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Ask yourself, how many times have you changed your sales incentive plan in the last few years? Once, twice, or even 3 times a year? Well, if you responded yes, then you are not alone.
It is said that when it comes to calculating their incentive payments the mind of the sales person works faster and more accurately than a super-computer. By taking the most efficient of all actions, they know how to reach their targets and optimize their pay.
What is this Missing Link?
Changing your plan every year might not work as many businesses lack some critical aspects when designing their sales incentive plan. Deloitte calls that the missing link. It seems that many companies remain focused on basics such as quotas, cost savings, committee systems and staff plans. Sometimes they fail to see the bigger picture in doing this with the result being little improvement in sales performance. To put it another way, simply changing your plan every year will not guarantee success.
What’s the missing link, then? Is there a magic formula that will suddenly alter your world when applied to your sales incentive plan? Regrettably not. However, both Deloitte and a number of industry experts offer some valuable advice to sales managers struggling to provide their organizations with the right sales incentive plan.
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Setting a goal for your sales incentive plan
Above all, sales managers need to take a more holistic view of their mission of driving sales. In order to develop a comprehensive company strategy for sales, this means taking into account all the interrelated components of their business.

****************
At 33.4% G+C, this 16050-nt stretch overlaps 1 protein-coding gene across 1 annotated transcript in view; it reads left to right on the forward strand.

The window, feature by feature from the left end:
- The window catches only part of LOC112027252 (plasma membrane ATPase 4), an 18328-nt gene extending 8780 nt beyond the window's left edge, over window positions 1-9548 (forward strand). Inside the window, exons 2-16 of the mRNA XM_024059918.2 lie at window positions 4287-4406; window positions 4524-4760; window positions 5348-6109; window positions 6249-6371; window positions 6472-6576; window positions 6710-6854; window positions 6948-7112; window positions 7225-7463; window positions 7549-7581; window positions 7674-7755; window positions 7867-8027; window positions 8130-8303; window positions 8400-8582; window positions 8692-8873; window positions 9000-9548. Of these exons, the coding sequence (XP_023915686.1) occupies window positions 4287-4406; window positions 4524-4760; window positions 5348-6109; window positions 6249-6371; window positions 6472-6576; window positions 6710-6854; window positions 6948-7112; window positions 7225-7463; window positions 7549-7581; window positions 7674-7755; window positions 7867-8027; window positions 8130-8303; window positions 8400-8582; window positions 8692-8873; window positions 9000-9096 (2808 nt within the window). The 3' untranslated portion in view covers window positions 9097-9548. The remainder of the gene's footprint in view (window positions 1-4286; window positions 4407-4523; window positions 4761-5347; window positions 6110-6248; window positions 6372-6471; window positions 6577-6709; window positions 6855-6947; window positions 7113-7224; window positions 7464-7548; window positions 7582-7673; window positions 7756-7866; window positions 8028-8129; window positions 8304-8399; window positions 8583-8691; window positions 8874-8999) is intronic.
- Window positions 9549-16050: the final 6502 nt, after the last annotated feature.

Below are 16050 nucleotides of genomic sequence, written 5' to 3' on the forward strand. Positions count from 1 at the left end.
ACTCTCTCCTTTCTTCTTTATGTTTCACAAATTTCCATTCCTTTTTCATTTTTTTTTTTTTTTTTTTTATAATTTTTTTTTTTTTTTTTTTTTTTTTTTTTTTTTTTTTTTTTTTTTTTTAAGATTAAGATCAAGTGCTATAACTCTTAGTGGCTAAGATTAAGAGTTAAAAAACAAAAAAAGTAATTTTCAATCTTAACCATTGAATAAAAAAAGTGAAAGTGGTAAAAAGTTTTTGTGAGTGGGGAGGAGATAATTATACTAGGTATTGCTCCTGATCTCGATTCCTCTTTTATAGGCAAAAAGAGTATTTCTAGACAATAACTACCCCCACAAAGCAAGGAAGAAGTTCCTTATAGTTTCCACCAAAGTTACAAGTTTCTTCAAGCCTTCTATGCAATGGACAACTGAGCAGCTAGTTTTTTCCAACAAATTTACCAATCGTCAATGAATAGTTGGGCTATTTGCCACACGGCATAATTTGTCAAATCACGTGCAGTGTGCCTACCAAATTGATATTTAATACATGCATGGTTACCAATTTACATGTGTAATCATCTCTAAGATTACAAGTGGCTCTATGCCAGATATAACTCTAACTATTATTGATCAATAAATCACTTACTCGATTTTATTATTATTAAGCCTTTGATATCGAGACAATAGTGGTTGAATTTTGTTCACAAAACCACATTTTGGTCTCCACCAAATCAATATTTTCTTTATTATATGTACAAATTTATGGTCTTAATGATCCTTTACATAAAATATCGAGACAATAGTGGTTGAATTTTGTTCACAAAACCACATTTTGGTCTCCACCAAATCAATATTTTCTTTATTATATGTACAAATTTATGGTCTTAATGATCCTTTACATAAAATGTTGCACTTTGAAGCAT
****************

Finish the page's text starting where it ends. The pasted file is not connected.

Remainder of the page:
This strategy should be based on the mission of the company, its goals, its target markets, its customer value proposition, and its structure and culture of the organization. Then managers should be able to align sales goals and goals with that strategy seamlessly.
Once the strategy and targets in your sales incentive plan are aligned, the focus should be on how best to guide and motivate the sales team to implement the strategy. This is where managers will need to consider the salesperson’s role carefully in order to devise sales incentives that will actually drive sales. Managers will once again need to take a holistic view of the organizational makeup of the company.
The important factors to be included are the type of sales you need to sell your product or service, the attributes and behaviors your salespeople require, the metrics you set to measure performance, and the kinds of incentive plans and ideas that will work best for your business. This means sales managers will need to take full employee life cycle into account including recruitment, training , career development, retention and incentive programs.
Finally, and most importantly, sales managers need to keep the communication lines between them and their sales staff completely open. Selling people need to understand the company’s sales plan and recognize the behaviors needed for successful sales.
The best way to do this is to include the sales team in the planning process, request their input and feedback, and keep them constantly updated with strategies and plans changes. And another thing-do not make changes so quick. Give the time to work for the sales incentive plan. The findings will happily surprise you.
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